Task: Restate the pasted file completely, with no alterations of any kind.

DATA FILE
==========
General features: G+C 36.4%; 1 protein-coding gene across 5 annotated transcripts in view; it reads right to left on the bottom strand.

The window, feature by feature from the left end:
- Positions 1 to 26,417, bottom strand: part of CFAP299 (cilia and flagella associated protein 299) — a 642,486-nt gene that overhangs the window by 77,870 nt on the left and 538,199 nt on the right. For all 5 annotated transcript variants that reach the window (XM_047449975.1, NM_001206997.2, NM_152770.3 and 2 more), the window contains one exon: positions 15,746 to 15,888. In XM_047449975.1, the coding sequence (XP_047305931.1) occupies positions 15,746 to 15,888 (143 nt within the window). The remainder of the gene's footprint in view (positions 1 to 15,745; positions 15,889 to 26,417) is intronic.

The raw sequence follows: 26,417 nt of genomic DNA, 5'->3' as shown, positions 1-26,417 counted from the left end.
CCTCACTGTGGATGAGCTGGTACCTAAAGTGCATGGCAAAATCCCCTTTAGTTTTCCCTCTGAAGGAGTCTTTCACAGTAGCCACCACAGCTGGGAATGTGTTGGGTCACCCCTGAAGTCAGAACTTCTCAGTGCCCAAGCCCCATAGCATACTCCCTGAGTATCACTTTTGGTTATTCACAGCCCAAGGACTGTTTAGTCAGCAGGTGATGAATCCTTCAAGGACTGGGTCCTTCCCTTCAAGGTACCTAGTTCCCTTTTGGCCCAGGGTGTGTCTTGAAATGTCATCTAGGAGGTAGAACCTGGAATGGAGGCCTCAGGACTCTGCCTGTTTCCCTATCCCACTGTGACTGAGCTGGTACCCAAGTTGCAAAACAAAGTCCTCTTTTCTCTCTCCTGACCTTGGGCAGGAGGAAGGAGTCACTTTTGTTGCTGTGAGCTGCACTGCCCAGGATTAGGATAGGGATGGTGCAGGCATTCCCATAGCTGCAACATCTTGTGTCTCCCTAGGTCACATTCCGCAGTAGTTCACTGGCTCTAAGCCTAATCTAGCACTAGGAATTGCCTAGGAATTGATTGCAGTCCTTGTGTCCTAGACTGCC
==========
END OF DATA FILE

General features: G+C 36.4%; 1 protein-coding gene across 5 annotated transcripts in view; it reads right to left on the bottom strand.

The window, feature by feature from the left end:
- Positions 1 to 26,417, bottom strand: part of CFAP299 (cilia and flagella associated protein 299) — a 642,486-nt gene that overhangs the window by 77,870 nt on the left and 538,199 nt on the right. For all 5 annotated transcript variants that reach the window (XM_047449975.1, NM_001206997.2, NM_152770.3 and 2 more), the window contains one exon: positions 15,746 to 15,888. In XM_047449975.1, the coding sequence (XP_047305931.1) occupies positions 15,746 to 15,888 (143 nt within the window). The remainder of the gene's footprint in view (positions 1 to 15,745; positions 15,889 to 26,417) is intronic.

The raw sequence follows: 26,417 nt of genomic DNA, 5'->3' as shown, positions 1-26,417 counted from the left end.
CCTCACTGTGGATGAGCTGGTACCTAAAGTGCATGGCAAAATCCCCTTTAGTTTTCCCTCTGAAGGAGTCTTTCACAGTAGCCACCACAGCTGGGAATGTGTTGGGTCACCCCTGAAGTCAGAACTTCTCAGTGCCCAAGCCCCATAGCATACTCCCTGAGTATCACTTTTGGTTATTCACAGCCCAAGGACTGTTTAGTCAGCAGGTGATGAATCCTTCAAGGACTGGGTCCTTCCCTTCAAGGTACCTAGTTCCCTTTTGGCCCAGGGTGTGTCTTGAAATGTCATCTAGGAGGTAGAACCTGGAATGGAGGCCTCAGGACTCTGCCTGTTTCCCTATCCCACTGTGACTGAGCTGGTACCCAAGTTGCAAAACAAAGTCCTCTTTTCTCTCTCCTGACCTTGGGCAGGAGGAAGGAGTCACTTTTGTTGCTGTGAGCTGCACTGCCCAGGATTAGGATAGGGATGGTGCAGGCATTCCCATAGCTGCAACATCTTGTGTCTCCCTAGGTCACATTCCGCAGTAGTTCACTGGCTCTAAGCCTAATCTAGCACTAGGAATTGCCTAGGAATTGATTGCAGTCCTTGTGTCCTAGACTGCC